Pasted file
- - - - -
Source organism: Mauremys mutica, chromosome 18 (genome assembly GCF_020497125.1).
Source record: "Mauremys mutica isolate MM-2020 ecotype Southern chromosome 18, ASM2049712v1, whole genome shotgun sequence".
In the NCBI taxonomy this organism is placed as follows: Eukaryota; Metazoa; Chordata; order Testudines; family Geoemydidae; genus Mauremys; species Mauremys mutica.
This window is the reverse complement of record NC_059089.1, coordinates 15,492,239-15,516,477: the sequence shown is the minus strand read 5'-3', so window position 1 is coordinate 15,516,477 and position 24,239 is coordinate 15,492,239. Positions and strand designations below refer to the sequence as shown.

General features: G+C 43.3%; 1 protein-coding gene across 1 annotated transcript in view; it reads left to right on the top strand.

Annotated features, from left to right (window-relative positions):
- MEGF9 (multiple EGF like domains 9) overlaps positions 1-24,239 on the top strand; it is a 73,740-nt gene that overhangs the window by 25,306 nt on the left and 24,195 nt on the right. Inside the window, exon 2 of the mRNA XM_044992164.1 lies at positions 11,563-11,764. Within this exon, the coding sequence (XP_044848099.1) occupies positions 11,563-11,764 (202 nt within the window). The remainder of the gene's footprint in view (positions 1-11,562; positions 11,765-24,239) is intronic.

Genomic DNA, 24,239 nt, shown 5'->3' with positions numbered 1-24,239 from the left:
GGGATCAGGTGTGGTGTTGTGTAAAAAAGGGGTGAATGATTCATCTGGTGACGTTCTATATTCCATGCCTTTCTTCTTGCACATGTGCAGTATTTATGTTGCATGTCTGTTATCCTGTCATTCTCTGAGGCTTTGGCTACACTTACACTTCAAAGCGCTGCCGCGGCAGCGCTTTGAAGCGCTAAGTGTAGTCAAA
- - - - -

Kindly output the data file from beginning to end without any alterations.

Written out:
Source organism: Mauremys mutica, chromosome 18 (genome assembly GCF_020497125.1).
Source record: "Mauremys mutica isolate MM-2020 ecotype Southern chromosome 18, ASM2049712v1, whole genome shotgun sequence".
In the NCBI taxonomy this organism is placed as follows: Eukaryota; Metazoa; Chordata; order Testudines; family Geoemydidae; genus Mauremys; species Mauremys mutica.
This window is the reverse complement of record NC_059089.1, coordinates 15,492,239-15,516,477: the sequence shown is the minus strand read 5'-3', so window position 1 is coordinate 15,516,477 and position 24,239 is coordinate 15,492,239. Positions and strand designations below refer to the sequence as shown.

General features: G+C 43.3%; 1 protein-coding gene across 1 annotated transcript in view; it reads left to right on the top strand.

Annotated features, from left to right (window-relative positions):
- MEGF9 (multiple EGF like domains 9) overlaps positions 1-24,239 on the top strand; it is a 73,740-nt gene that overhangs the window by 25,306 nt on the left and 24,195 nt on the right. Inside the window, exon 2 of the mRNA XM_044992164.1 lies at positions 11,563-11,764. Within this exon, the coding sequence (XP_044848099.1) occupies positions 11,563-11,764 (202 nt within the window). The remainder of the gene's footprint in view (positions 1-11,562; positions 11,765-24,239) is intronic.

Genomic DNA, 24,239 nt, shown 5'->3' with positions numbered 1-24,239 from the left:
GGGATCAGGTGTGGTGTTGTGTAAAAAAGGGGTGAATGATTCATCTGGTGACGTTCTATATTCCATGCCTTTCTTCTTGCACATGTGCAGTATTTATGTTGCATGTCTGTTATCCTGTCATTCTCTGAGGCTTTGGCTACACTTACACTTCAAAGCGCTGCCGCGGCAGCGCTTTGAAGCGCTAAGTGTAGTCAAA